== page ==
Why ‘Act Your Wage’ Is Scary

Leaders believe more employees are balking at taking on added work without more pay. Could this become a widespread issue?

It’s an expression that has been floating around for months, often used by younger workers who feel they’re not getting rewarded for doing far more work than they bargained for. Now that phrase, “act your wage,” has reached the ears of managers up and down the corporate ladder. Some leaders fear they’re facing one of two serious problems. Either they’ll have to pay significantly more money to prod scores of employees into taking on new assignments or—perhaps worse—a legion of unambitious workers is unwilling to put in efforts to advance themselves and, by extension, their organizations.

Nearly half of HR employees said their organization has struggled to motivate employees to work beyond the required scope of their jobs during the past six months, according to a survey late last year by the Society for Human Resource Management. And in a recent poll by the software firm Qualtrics, 36% of workers and managers said their career ambitions had waned over the past three years, compared with 22% who said the opposite.

Experts say that leaders shouldn’t be panicking—yet. There’s no data showing that workers en masse will refuse new duties without financial compensation. But that doesn’t mean leaders should ignore this possible signal that employees aren’t as engaged by their work as they could be. “If organizations are heading into another period where there’s likely to be continued disruptions and challenges, a time when they’ll need extra efforts of motivated people, then now is not a good time for that reservoir to be showing leaks,” says Mark Royal, a senior client partner at Korn Ferry.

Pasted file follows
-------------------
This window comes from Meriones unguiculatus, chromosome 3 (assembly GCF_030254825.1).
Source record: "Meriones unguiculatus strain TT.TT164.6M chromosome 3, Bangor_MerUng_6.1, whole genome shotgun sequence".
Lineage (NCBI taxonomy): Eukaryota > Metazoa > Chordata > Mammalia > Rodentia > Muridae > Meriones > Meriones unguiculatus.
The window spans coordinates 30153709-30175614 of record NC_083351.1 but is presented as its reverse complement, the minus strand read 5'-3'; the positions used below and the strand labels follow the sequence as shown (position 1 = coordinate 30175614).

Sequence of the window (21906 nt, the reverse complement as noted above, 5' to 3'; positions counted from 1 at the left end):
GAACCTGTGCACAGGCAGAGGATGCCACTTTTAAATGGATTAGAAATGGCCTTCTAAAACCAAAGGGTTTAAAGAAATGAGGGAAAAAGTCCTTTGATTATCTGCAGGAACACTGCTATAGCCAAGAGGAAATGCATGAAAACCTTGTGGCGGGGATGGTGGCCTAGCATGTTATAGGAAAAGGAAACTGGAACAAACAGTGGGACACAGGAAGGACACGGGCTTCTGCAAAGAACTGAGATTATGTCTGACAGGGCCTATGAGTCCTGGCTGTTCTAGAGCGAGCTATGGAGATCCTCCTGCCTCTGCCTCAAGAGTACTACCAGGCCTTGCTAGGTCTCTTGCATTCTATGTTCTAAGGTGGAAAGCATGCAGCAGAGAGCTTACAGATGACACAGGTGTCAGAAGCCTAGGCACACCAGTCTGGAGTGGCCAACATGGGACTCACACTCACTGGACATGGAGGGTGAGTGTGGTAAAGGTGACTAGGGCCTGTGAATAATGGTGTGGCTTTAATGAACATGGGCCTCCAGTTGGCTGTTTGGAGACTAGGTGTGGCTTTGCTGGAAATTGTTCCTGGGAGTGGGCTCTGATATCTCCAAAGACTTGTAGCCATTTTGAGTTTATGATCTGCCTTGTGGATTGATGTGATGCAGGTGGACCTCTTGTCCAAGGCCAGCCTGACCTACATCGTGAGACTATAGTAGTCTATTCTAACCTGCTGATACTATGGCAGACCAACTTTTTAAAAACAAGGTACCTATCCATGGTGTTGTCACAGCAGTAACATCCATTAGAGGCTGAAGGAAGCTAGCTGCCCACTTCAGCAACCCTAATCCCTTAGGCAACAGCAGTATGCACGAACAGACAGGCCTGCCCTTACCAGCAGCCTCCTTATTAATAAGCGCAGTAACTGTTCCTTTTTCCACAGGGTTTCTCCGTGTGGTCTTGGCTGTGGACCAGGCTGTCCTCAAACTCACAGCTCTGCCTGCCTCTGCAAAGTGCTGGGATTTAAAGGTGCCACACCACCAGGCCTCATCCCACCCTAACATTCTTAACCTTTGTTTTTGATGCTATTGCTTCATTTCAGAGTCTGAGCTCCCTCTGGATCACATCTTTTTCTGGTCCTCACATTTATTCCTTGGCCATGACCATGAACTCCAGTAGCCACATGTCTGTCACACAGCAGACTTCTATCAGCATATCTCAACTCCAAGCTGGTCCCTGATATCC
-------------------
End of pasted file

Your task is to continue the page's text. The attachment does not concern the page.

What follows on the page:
Companies across a variety of industries have already raised pay significantly during the Great Resignation, typically to recruit new talent or keep existing workers from being tempted by another employer’s higher wages. Average US hourly earnings are up about 5% over the past twelve months. More mass raises likely would cut into organizations’ productivity.

To some degree, leaders’ worries about “act your wage” are an extension of their fears when the term “quiet quitting” surfaced last summer. Back then, a viral TikTok video defined quiet quitting as “still performing your duties but... no longer subscribing to the hustle-culture mentality that work has to be your life.” This message resonated with many younger workers and set off fears among their bosses that a whole generation of employees was unwilling to go above and beyond their specific work duties.

Some higher-level employees feel there’s some merit in not taking on extra assignments. “Unrelenting long hours with little recognition and pay not keeping up with inflation? No thanks,” says Andrés Tapia, Korn Ferry’s global strategist for diversity, equity, and inclusion.

Today’s inflationary environment might be playing a factor in how workers are feeling; it’s also making their apparent disengagement particularly worrisome to some employers. If employees are feeling pressure from more expensive rent, healthcare, and food costs, employers fear having to increase expenses so much that they erode profit margins or make it necessary to raise prices, says Maria Amato, a Korn Ferry senior client partner specializing in employee engagement and productivity.

But experts caution that just throwing more pay at workers isn’t likely to resolve their feelings of being overworked or underrecognized. “Compensation tends to be very important to attraction, but not a great motivator of employees,” Amato says.

A more effective approach might be to sustain the empathy and flexibility that many organizations showed workers during the worst parts of the COVID-19 pandemic, Royal says. “There might be some organizational weariness, given the need for productivity, but leaders would be ill advised to stop that now,” he says. Another approach: managers can show appreciation to workers for doing their jobs well. Don’t be afraid to try other tactics to make employees feel valued and create a sense of shared purpose, Amato says. She notes that one company brought in food trucks to the office once a month; employees loved the gesture. “Clients are surprised to find what employees really care about,” Amato says.